Normally, award shows’ votes are cast via paper ballots. Some have switched to new online systems, but many key ceremonies have chosen to stick with this age-old method of choosing winners, including the Grammys. But today as per a report out of the LA Times, Academy executives have announced the elimination of paper ballots in favor of a new online voting system for casting votes towards nominations for the Grammys. The change will take place immediately, therefore allowing potential voters to cast ballots before the 60th Grammy Awards which will occur January 28th next year.
“It’s been something we’ve been talking about for many years, and looking forward to the day when this has arrived,” said Bill Freimuth, the Academy’s senior vice president of awards.
So why switch to an online voting system? The Academy hopes to attract larger crowds of voters as they can cast ballots from wherever they are straight from their laptop, tablet, or even smartphone. Typically, younger audiences use these utilities each day. So naturally, the Academy wants to go after these folks especially as they’re the ones listening to music on their phones all day, hearing about the latest artists, and engaging in the music industry in a connected, digital way. This is obviously the new generation, so it makes sense to adapt to the current times.
By aiming to attract younger crowds who tend to always be in the know with the latest tracks, the Grammys hopes to defeat cultural biases based on fan favorite artists and popular albums. For instance, back in 2014, Macklemore won Best Rap Album for The Heist, beating out Kendrick Lamar’s Good Kid M.A.A.D. City which resulted in an apology from the winner. Even Adele at last year’s Grammy Awards stated “My album of the year is Lemonade” when she won Best Album for 25, telling everyone she thoroughly enjoyed Beyoncé’s latest album. Clearly, people seem to believe the less-obvious candidates for Grammy awards are more deserving rather the Adeles and Bruno Marses of the world. Not that either of these two artists isn’t worthy because they certainly are, but they are more favored in the way that they’re all you hear on the radio and would expect to win awards all night long during award ceremonies.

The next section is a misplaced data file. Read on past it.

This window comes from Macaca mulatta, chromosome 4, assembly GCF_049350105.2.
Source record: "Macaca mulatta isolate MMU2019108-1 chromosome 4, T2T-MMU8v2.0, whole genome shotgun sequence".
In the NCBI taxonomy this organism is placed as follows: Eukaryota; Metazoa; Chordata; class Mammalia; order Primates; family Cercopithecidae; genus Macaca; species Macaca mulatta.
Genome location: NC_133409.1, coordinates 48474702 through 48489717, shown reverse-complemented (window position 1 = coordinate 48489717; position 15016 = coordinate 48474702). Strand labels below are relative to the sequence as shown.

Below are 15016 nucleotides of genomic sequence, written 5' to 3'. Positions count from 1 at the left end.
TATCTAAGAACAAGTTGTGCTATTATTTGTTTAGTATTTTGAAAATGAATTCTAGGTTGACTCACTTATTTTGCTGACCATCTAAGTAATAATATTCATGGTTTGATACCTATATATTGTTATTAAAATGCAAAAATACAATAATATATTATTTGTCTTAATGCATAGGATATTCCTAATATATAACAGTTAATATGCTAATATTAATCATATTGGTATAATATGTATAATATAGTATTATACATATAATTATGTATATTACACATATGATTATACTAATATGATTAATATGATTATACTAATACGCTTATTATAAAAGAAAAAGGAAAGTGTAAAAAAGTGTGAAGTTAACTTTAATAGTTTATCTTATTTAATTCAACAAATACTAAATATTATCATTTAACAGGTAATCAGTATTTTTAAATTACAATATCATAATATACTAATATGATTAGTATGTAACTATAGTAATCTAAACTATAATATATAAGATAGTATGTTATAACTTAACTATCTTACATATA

Of course, with anything happening online as major as the Grammy Awards comes the risk of security. “Security was always a major issue, because it could become a target for hackers,” said Freimuth. But in his words, they’re “buttoned up as much as [they] possibly could be along those lines.” Let’s just hope no one hacks in and makes Justin Bieber win every award of the night. Even the one for Best Comedy Album.
More details about online voting should surface over the coming months. When voting goes live, we’ll let you know.